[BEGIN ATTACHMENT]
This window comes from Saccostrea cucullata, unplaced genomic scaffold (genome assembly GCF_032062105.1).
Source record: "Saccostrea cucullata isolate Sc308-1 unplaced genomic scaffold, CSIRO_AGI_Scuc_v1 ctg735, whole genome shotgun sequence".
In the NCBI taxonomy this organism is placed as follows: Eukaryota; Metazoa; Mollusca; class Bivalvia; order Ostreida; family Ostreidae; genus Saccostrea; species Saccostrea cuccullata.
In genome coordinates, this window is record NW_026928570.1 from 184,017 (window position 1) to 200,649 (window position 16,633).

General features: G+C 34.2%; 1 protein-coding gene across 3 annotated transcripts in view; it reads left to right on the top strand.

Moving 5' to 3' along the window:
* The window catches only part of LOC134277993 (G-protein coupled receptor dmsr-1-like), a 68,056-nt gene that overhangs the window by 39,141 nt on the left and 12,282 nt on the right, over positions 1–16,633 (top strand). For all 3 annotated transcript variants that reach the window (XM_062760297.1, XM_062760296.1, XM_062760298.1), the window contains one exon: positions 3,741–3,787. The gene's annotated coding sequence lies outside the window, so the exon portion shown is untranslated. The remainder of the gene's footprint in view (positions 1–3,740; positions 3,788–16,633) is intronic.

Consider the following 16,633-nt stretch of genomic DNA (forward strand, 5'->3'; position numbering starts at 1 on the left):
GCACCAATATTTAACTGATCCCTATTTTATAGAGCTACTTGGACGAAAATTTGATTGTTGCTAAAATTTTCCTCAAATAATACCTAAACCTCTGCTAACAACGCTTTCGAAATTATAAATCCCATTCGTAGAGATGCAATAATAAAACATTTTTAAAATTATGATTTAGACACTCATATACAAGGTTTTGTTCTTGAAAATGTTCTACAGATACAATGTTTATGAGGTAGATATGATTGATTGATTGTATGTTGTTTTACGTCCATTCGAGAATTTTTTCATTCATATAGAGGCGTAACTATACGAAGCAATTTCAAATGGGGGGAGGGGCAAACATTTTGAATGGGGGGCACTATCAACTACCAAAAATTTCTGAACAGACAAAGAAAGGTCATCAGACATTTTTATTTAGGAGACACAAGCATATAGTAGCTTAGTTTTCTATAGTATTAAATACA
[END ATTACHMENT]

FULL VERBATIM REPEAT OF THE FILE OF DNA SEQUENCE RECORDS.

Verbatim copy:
This window comes from Saccostrea cucullata, unplaced genomic scaffold (genome assembly GCF_032062105.1).
Source record: "Saccostrea cucullata isolate Sc308-1 unplaced genomic scaffold, CSIRO_AGI_Scuc_v1 ctg735, whole genome shotgun sequence".
In the NCBI taxonomy this organism is placed as follows: Eukaryota; Metazoa; Mollusca; class Bivalvia; order Ostreida; family Ostreidae; genus Saccostrea; species Saccostrea cuccullata.
In genome coordinates, this window is record NW_026928570.1 from 184,017 (window position 1) to 200,649 (window position 16,633).

General features: G+C 34.2%; 1 protein-coding gene across 3 annotated transcripts in view; it reads left to right on the top strand.

Moving 5' to 3' along the window:
* The window catches only part of LOC134277993 (G-protein coupled receptor dmsr-1-like), a 68,056-nt gene that overhangs the window by 39,141 nt on the left and 12,282 nt on the right, over positions 1–16,633 (top strand). For all 3 annotated transcript variants that reach the window (XM_062760297.1, XM_062760296.1, XM_062760298.1), the window contains one exon: positions 3,741–3,787. The gene's annotated coding sequence lies outside the window, so the exon portion shown is untranslated. The remainder of the gene's footprint in view (positions 1–3,740; positions 3,788–16,633) is intronic.

Consider the following 16,633-nt stretch of genomic DNA (forward strand, 5'->3'; position numbering starts at 1 on the left):
GCACCAATATTTAACTGATCCCTATTTTATAGAGCTACTTGGACGAAAATTTGATTGTTGCTAAAATTTTCCTCAAATAATACCTAAACCTCTGCTAACAACGCTTTCGAAATTATAAATCCCATTCGTAGAGATGCAATAATAAAACATTTTTAAAATTATGATTTAGACACTCATATACAAGGTTTTGTTCTTGAAAATGTTCTACAGATACAATGTTTATGAGGTAGATATGATTGATTGATTGTATGTTGTTTTACGTCCATTCGAGAATTTTTTCATTCATATAGAGGCGTAACTATACGAAGCAATTTCAAATGGGGGGAGGGGCAAACATTTTGAATGGGGGGCACTATCAACTACCAAAAATTTCTGAACAGACAAAGAAAGGTCATCAGACATTTTTATTTAGGAGACACAAGCATATAGTAGCTTAGTTTTCTATAGTATTAAATACA